improves attention span in ADHD by producing CNS stimulation
central nervous system stimulant
• can cause sudden death, hypertension, palpitations, anorexia, hyperactivity, insomnia
• may decrease effects of Warfarin and Phenytoin
• do not use with MAOIs
• monitor cardiovascular system
• monitor for behavioral changes
• monitor for dependence
• do not consume caffeinated beverages
“Drug Holiday” used to assess dependence and status
Hey guys, let’s talk about methylate, also known as Concerta or Ritalin. This is an oral medication, as you can see here, and it also comes in a patch form. So the therapeutic class of a methylate is a central nervous, some stimulant. And remember, this is how the drug works in the body. The pharmacologic class of methylate is a CNS stimulant. And remember, this is the chemical effect of the drug. So methylate works by improving attention span and ADHD, and it produces CNS stimulation. So we use methylate for attention deficit hyperactivity disorder, and also for the treatment of narcolepsy. The side effects that we see with methylate are palpitations, anorexia, insomnia and hypertension.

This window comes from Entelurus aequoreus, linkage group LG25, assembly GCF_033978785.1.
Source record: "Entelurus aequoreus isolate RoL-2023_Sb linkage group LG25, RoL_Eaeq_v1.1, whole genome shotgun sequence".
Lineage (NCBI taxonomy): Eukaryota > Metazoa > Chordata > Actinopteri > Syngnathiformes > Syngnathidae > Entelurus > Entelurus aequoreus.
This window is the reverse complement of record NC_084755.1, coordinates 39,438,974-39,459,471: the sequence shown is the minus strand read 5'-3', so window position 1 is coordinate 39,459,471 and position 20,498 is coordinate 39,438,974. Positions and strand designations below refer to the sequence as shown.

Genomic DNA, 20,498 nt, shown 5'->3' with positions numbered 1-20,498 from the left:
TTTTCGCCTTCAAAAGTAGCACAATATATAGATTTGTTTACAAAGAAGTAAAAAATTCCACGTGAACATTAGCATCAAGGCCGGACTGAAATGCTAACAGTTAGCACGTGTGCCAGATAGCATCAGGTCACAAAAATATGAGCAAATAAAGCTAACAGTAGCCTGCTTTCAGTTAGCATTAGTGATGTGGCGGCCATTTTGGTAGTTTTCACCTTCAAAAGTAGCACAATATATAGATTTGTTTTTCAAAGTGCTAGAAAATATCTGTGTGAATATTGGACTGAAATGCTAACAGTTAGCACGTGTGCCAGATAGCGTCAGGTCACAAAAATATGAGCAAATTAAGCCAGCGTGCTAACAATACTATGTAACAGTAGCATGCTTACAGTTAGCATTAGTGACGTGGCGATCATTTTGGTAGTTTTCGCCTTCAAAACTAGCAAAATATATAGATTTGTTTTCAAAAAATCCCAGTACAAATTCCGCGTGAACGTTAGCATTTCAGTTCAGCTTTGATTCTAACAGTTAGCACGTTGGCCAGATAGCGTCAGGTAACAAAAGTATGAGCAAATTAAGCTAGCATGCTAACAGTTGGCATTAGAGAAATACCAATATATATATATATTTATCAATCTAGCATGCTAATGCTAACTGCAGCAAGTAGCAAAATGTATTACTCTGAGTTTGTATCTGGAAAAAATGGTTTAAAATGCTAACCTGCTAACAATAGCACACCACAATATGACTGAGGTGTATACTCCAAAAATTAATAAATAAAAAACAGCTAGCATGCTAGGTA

So methyl may cause hyperactivity and even cause sudden death. So when your patient is on methylate, be sure to monitor their cardiovascular system, any behavior changes and also their dependence to the drug. There are some drug interactions with methylate that include deep increasing the effects of warfarin and Feni toin and do not use with Mao eyes. Be sure to teach your patient to not consume caffeinated beverages while on this drug, as these can increase the simulation. So guys, intermittent drug holidays are used with methylate to assess the status of the HD H a D HD, and also to assess the level of dependence in the patient. And also guys with the transdermal or patch form, there have been cases where the skin pigment is lost under and around that patch. So don’t be surprised if you come across cross or see this, that’s it for methylate or Concerta or Ritalin now go out and be your best self today. And as always happy nursing.